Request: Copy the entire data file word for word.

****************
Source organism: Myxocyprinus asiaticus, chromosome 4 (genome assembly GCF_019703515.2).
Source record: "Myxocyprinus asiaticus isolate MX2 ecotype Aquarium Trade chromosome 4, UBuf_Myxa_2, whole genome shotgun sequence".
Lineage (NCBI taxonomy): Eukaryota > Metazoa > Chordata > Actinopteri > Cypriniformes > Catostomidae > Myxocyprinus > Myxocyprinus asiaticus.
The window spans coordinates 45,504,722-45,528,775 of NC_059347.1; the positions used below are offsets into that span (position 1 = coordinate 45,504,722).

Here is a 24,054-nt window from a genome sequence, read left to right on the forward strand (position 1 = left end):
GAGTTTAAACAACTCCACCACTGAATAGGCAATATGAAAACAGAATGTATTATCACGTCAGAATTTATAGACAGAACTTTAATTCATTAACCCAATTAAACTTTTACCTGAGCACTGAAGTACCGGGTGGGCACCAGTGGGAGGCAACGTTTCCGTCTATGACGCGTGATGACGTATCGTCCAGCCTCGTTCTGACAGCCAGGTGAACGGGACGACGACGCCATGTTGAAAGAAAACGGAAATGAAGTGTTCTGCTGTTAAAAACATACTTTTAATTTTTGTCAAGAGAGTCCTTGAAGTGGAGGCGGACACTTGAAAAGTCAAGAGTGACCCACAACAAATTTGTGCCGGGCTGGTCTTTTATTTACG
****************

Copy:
Source organism: Myxocyprinus asiaticus, chromosome 4 (genome assembly GCF_019703515.2).
Source record: "Myxocyprinus asiaticus isolate MX2 ecotype Aquarium Trade chromosome 4, UBuf_Myxa_2, whole genome shotgun sequence".
Lineage (NCBI taxonomy): Eukaryota > Metazoa > Chordata > Actinopteri > Cypriniformes > Catostomidae > Myxocyprinus > Myxocyprinus asiaticus.
The window spans coordinates 45,504,722-45,528,775 of NC_059347.1; the positions used below are offsets into that span (position 1 = coordinate 45,504,722).

Here is a 24,054-nt window from a genome sequence, read left to right on the forward strand (position 1 = left end):
GAGTTTAAACAACTCCACCACTGAATAGGCAATATGAAAACAGAATGTATTATCACGTCAGAATTTATAGACAGAACTTTAATTCATTAACCCAATTAAACTTTTACCTGAGCACTGAAGTACCGGGTGGGCACCAGTGGGAGGCAACGTTTCCGTCTATGACGCGTGATGACGTATCGTCCAGCCTCGTTCTGACAGCCAGGTGAACGGGACGACGACGCCATGTTGAAAGAAAACGGAAATGAAGTGTTCTGCTGTTAAAAACATACTTTTAATTTTTGTCAAGAGAGTCCTTGAAGTGGAGGCGGACACTTGAAAAGTCAAGAGTGACCCACAACAAATTTGTGCCGGGCTGGTCTTTTATTTACG